Groupthink, Self-serving bias, Space Cadets and the Stanford Prison Experiment – “Don’t Get Fooled Again” at the Beyond Words book festival
Earlier this week I had a very enjoyable afternoon discussing “Don’t Get Fooled Again” at University College School’s “Beyond Words” book festival, and looking at some of the more eye-catching bits of psychological research that I came across while writing the book. The audience had some challenging and wide-ranging questions, and I thought it might be interesting to post some more background links here.
I was about halfway through my research when I realised that a great many of the delusions I was looking at seemed to come down, at least in part, to what might once have been called “excessive vanity”: The conspiracy theorists who think that they alone are part of some special group with special knowledge about AIDS/the Illuminati/911 or the “great asbestos scam” while everyone else muddles along in their brainwashed ignorance. Or the crank who’s convinced that, just by using his uncommon “common sense”, he’s managed to find a fatal flaw in a well-established scientific theory that generations of world-renowned biologists have somehow contrived to miss.
But what I hadn’t known was the degree to which almost all of us seem to over-rate ourselves and our own abilities, at least to some degree. The average driver thinks that they’re a better driver than the average driver – and reason dictates that we can’t all be above average. Most people also seem to rate themselves at least slightly better than others in intelligence, and significantly better in warmth, generosity and – my personal favourite – likelihood of leaving the largest slice of pizza for someone else when there are only two slices left. The research link for that particular claim can be found here – and for a more general overview I’d recommend Cordelia Fine’s excellent book “A Mind of Its Own: How your brain distorts and deceives”.
Somewhat less academic but still very interesting was the case of a reality TV show called “Space Cadets” where a Channel Four production company managed to convince a group of contestants that they were being sent into space and put into orbit around the earth. In fact they were sitting in a Hollywood space shuttle simulator at a disused military airbase in Suffolk.
The programme-makers had set out explicitly to recreate a psychological phenomenon known as “groupthink”, where members of a close-knit social group become so focussed on a particular group belief or objective that they lose their ability to think critically. But what hadn’t been predicted was the effect that the experience would have on the actors who were in on the hoax, and whose job it was to pretend to be an ordinary member of the group.
“My poor brain is a scramble of half-truths, astronomical lies and unbridled lunacy”, Skelton wrote in the Guardian, shortly after the hoax was finally revealed.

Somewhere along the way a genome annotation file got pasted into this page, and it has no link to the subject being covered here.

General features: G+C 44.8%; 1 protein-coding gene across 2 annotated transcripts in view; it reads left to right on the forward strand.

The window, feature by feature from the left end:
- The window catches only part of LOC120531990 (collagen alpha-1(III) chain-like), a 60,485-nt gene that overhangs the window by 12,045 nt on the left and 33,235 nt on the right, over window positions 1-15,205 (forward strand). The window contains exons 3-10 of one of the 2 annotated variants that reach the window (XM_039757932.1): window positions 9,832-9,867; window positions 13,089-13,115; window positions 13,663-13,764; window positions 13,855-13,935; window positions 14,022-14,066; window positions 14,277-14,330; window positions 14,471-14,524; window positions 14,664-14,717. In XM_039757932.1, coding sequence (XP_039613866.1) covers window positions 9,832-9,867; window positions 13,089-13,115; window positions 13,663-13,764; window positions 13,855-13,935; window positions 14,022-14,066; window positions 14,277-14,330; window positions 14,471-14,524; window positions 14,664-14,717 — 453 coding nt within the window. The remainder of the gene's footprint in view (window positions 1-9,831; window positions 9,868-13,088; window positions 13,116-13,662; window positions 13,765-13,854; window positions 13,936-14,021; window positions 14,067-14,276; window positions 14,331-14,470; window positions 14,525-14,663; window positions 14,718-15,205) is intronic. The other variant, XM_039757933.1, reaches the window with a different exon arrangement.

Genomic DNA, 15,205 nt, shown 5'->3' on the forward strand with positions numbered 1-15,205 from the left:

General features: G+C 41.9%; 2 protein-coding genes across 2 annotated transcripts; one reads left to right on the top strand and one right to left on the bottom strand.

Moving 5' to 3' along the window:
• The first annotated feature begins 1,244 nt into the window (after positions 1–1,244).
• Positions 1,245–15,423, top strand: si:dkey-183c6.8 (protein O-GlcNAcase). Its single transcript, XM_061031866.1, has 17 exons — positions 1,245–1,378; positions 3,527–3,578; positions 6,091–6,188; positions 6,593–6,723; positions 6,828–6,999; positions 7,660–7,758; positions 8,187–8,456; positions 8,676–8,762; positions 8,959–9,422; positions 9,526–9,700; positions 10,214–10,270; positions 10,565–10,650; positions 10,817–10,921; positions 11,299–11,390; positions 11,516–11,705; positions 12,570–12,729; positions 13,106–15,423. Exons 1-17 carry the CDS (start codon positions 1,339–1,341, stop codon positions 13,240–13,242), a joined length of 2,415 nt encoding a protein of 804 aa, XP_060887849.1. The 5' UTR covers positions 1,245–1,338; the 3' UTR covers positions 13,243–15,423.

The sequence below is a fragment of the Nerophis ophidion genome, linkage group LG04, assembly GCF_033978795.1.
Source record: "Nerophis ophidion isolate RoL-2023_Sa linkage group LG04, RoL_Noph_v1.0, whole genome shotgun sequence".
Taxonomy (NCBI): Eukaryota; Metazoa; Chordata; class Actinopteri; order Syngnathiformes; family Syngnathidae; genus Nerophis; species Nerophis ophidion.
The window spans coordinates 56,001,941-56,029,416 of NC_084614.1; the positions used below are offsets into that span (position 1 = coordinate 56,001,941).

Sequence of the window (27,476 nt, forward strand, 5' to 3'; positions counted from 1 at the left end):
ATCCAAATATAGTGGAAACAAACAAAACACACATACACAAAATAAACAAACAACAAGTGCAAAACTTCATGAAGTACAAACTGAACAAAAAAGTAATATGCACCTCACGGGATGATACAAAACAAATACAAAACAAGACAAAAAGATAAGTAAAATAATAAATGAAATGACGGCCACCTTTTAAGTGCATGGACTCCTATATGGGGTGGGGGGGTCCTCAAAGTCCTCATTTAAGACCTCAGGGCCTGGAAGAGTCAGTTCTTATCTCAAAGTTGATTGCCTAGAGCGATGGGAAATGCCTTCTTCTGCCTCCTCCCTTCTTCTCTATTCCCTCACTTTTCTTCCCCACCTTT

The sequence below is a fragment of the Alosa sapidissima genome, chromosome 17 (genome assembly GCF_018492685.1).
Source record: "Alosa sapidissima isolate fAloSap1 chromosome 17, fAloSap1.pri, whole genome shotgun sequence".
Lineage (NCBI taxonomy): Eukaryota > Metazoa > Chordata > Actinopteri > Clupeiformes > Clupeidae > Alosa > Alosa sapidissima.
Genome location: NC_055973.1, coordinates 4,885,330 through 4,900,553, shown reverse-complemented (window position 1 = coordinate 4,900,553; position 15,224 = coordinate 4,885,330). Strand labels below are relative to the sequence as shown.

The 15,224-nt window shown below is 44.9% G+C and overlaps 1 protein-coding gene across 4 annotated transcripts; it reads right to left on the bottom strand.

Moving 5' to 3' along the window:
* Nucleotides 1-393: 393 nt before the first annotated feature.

“I’ve just scribbled a list of what I know for sure: I’ve been a mole on a fake reality show called Space Cadets; I have a Russian doll in my hand luggage; I’ve just spent the past five days in a flight simulator in a hangar on the Suffolk coast; and – last but by no means least – I’ve just spent the past five days in space.
My default brain position aboard Earth Orbiter One was that we were 200 kilometres up, travelling at about seven kilometres per second. Too many things were telling me that for me to think otherwise.”
The psychological manipulation had been so strong that even though Skelton knew, rationally, that
the whole thing was a hoax, he found himself believing it anyway.
The third case study I looked at was the notorious Stanford Prison Experiment, which took place in the early 1970s. Researcher Philip Zimbardo constructed a model prison in the basement of the Stanford Psychology Department, and got a group of students to play the roles of prison guards and prisoners. Within days, a significant proportion of the guards, who just days previously had been seemingly normal college students, had been transformed into brutal sadists, who relished the power that they’d been given and the opportunities for abuse that it gave them. In the end, the experiment had to be terminated early. Full details about the experiment and its wider implications can be found at Zimbardo’s excellent Stanford Prison Experiment website.
Interestingly, when the soldiers implicated in the horrific Abu Ghraib prison abuse scandal were put on trial, Philip Zimbardo was one of the key witnesses for the defence, arguing that the “situational pressures” on the guards, stemming from the way the prison had been mismanaged, made such abuses entirely predictable.
In “Don’t Get Fooled Again” I argue that human beings are rather more vulnerable to delusion and manipulation than we are usually be prepared to admit – but that confronting these vulnerabilities, and doing our best to understand them, is crucial in reducing our risk of being fooled in future.